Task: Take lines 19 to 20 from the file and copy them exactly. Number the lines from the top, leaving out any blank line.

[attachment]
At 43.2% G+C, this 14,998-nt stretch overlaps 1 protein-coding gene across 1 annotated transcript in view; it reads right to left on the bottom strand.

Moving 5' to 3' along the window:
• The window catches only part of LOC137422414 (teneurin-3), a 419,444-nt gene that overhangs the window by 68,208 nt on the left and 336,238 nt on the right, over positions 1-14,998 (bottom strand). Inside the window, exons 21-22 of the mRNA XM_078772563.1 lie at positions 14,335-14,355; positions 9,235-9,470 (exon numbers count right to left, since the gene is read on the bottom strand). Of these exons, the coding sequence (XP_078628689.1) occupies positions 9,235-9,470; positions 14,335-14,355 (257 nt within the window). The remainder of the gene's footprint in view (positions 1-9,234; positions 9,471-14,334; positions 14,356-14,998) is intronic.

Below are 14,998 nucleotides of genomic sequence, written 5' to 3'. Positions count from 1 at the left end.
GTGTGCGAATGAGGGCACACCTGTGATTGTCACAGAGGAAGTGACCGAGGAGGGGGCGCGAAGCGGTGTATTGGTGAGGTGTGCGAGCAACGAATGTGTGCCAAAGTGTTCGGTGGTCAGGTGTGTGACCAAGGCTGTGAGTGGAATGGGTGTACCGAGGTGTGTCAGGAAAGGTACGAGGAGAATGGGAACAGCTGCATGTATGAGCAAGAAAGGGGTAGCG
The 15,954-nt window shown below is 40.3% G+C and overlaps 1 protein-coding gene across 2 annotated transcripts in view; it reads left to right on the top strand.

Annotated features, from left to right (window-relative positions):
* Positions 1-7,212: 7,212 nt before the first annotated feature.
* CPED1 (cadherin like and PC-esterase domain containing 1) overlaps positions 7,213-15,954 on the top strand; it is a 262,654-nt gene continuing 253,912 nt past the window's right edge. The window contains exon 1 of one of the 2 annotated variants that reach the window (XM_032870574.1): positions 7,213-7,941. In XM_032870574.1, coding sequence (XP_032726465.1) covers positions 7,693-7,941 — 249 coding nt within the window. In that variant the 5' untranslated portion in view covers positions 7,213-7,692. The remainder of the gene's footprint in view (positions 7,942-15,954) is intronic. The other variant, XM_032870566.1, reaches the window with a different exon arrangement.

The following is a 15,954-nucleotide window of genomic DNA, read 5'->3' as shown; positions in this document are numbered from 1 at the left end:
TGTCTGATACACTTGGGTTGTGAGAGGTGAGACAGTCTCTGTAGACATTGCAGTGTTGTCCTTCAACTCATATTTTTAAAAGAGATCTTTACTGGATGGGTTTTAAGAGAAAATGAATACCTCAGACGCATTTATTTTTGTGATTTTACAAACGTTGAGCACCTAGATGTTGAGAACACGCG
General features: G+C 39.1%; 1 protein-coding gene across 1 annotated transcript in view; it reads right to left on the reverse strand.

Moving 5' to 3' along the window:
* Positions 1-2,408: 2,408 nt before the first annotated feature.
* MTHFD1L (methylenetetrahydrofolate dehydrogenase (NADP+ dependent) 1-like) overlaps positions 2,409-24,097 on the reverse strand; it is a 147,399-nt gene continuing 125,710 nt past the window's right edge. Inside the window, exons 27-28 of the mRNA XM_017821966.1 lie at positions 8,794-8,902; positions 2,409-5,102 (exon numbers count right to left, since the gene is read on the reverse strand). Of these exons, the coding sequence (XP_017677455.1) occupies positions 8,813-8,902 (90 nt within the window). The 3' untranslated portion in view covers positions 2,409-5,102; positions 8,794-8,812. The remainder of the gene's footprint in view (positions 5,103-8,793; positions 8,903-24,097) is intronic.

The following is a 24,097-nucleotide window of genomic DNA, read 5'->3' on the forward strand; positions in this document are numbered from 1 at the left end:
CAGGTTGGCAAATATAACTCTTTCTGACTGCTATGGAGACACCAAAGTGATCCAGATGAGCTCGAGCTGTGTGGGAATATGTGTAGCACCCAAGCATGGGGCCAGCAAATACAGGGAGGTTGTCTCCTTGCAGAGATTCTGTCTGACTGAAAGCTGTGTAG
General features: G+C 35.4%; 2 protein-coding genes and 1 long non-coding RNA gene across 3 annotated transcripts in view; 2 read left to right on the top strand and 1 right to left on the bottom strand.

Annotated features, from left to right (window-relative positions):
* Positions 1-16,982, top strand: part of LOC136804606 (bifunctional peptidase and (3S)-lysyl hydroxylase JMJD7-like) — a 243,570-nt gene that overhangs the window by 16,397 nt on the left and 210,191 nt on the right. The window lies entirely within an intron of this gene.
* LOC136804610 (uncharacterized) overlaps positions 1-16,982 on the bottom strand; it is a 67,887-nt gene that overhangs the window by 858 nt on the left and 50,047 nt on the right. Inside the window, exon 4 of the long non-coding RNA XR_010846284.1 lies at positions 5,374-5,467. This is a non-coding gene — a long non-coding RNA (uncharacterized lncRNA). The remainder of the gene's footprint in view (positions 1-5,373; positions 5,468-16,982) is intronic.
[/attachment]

Annotated features, from left to right (window-relative positions):
* Positions 1-16,982, top strand: part of LOC136804606 (bifunctional peptidase and (3S)-lysyl hydroxylase JMJD7-like) — a 243,570-nt gene that overhangs the window by 16,397 nt on the left and 210,191 nt on the right. The window lies entirely within an intron of this gene.